Quick Launch: Finding and Focusing a Topic

Coming up with a topic for a report can be daunting because you can report on nearly anything. The topic can easily get too broad, trapping you in the realm of generalizations. The trick is to find a topic that interests you and focus on an angle you can analyze in order to say something significant about it. You can use a graphic organizer to generate ideas, or you can use a concept map similar to the one featured in Writing Process: Thinking Critically About a “Text.”

Asking the Journalist’s Questions

One way to generate ideas about a topic is to ask the five W (and one H) questions, also called the journalist’s questions : Who? What? When? Where? Why? How? Try answering the following questions to explore a topic:

Who was or is involved in ________?

What happened/is happening with ________? What were/are the results of ________?

When did ________ happen? Is ________ happening now?

Where did ________ happen, or where is ________ happening?

Why did ________ happen, or why is ________ happening now?

How did ________ happen?

For example, imagine that you have decided to write your analytical report on the effect of the COVID-19 shutdown on high-school students by interviewing students on your college campus. Your questions and answers might look something like those in Table 8.2 :

Asking Focused Questions

Another way to find a topic is to ask focused questions about it. For example, you might ask the following questions about the effect of the 2020 pandemic shutdown on recent high school graduates:

  • How did the shutdown change students’ feelings about their senior year?
  • How did the shutdown affect their decisions about post-graduation plans, such as work or going to college?
  • How did the shutdown affect their academic performance in high school or in college?
  • How did/do they feel about continuing their education?
  • How did the shutdown affect their social relationships?

Any of these questions might be developed into a thesis for an analytical report. Table 8.3 shows more examples of broad topics and focusing questions.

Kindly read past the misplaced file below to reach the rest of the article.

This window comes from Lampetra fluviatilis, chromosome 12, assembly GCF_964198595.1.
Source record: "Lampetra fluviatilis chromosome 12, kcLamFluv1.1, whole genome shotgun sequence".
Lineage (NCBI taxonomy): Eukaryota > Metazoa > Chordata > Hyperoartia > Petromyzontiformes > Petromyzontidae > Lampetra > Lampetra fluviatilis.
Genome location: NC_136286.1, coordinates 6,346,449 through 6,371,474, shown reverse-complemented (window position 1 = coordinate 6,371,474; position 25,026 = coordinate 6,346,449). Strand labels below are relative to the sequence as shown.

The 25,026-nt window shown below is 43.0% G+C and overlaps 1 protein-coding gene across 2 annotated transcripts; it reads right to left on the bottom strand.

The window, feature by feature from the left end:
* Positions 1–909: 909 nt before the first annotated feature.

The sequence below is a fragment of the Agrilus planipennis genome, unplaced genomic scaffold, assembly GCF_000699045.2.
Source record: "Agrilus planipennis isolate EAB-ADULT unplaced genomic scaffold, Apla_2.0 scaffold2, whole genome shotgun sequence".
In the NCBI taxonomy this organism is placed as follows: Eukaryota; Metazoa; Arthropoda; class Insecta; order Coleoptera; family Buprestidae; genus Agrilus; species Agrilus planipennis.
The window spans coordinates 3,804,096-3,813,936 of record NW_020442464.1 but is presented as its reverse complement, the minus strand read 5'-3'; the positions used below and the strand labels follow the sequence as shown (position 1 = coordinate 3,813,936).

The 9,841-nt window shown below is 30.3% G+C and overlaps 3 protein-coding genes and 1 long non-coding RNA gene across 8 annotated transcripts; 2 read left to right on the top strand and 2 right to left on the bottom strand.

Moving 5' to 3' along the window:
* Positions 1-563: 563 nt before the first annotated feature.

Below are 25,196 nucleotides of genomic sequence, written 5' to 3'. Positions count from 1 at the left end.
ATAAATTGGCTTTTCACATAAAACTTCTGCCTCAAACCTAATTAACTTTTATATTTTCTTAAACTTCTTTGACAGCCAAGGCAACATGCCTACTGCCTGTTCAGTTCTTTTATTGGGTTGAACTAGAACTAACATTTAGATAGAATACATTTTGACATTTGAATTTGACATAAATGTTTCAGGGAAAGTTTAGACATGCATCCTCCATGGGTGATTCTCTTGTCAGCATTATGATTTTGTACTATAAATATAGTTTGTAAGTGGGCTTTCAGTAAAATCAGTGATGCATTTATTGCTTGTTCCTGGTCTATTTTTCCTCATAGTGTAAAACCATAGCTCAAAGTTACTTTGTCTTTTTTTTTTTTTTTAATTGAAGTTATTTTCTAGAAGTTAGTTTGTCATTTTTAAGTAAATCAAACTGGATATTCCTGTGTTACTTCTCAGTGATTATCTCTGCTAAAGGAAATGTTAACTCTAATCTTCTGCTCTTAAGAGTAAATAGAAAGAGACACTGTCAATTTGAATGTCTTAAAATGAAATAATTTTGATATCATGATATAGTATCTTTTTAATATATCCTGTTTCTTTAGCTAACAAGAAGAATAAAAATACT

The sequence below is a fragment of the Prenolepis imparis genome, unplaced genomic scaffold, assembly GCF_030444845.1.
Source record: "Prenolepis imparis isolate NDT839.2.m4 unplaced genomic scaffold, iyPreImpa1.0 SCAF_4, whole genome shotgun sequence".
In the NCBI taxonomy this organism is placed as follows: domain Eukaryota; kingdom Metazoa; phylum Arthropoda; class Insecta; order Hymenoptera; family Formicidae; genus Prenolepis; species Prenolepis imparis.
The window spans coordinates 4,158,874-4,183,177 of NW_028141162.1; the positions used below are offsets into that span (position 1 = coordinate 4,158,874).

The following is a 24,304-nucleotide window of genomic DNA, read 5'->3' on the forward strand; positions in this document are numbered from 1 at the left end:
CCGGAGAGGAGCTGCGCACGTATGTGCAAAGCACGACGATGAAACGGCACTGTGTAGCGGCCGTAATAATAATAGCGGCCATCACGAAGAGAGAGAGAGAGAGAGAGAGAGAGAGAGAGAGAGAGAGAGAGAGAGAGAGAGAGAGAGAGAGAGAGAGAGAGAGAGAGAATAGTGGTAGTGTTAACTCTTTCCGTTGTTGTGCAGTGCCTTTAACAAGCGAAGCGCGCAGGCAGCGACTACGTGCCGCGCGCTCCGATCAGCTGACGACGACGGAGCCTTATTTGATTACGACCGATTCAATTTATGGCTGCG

Gathering Information

Because they are based on information and evidence, most analytical reports require you to do at least some research. Depending on your assignment, you may be able to find reliable information online, or you may need to do primary research by conducting an experiment, a survey, or interviews. For example, if you live among students in their late teens and early twenties, consider what they can tell you about their lives that you might be able to analyze. Returning to or graduating from high school, starting college, or returning to college in the midst of a global pandemic has provided them, for better or worse, with educational and social experiences that are shared widely by people their age and very different from the experiences older adults had at the same age.

Some report assignments will require you to do formal research, an activity that involves finding sources and evaluating them for reliability, reading them carefully, taking notes, and citing all words you quote and ideas you borrow. See Research Process: Accessing and Recording Information and Annotated Bibliography: Gathering, Evaluating, and Documenting Sources for detailed instruction on conducting research.

Whether you conduct in-depth research or not, keep track of the ideas that come to you and the information you learn. You can write or dictate notes using an app on your phone or computer, or you can jot notes in a journal if you prefer pen and paper. Then, when you are ready to begin organizing your report, you will have a record of your thoughts and information. Always track the sources of information you gather, whether from printed or digital material or from a person you interviewed, so that you can return to the sources if you need more information. And always credit the sources in your report.

Kinds of Evidence

Depending on your assignment and the topic of your report, certain kinds of evidence may be more effective than others. Other kinds of evidence may even be required. As a general rule, choose evidence that is rooted in verifiable facts and experience. In addition, select the evidence that best supports the topic and your approach to the topic, be sure the evidence meets your instructor’s requirements, and cite any evidence you use that comes from a source. The following list contains different kinds of frequently used evidence and an example of each.

Definition : An explanation of a key word, idea, or concept.

The U.S. Census Bureau refers to a “young adult” as a person between 18 and 34 years old.

Example : An illustration of an idea or concept.

The college experience in the fall of 2020 was starkly different from that of previous years. Students who lived in residence halls were assigned to small pods. On-campus dining services were limited. Classes were small and physically distanced or conducted online. Parties were banned.

Expert opinion : A statement by a professional in the field whose opinion is respected.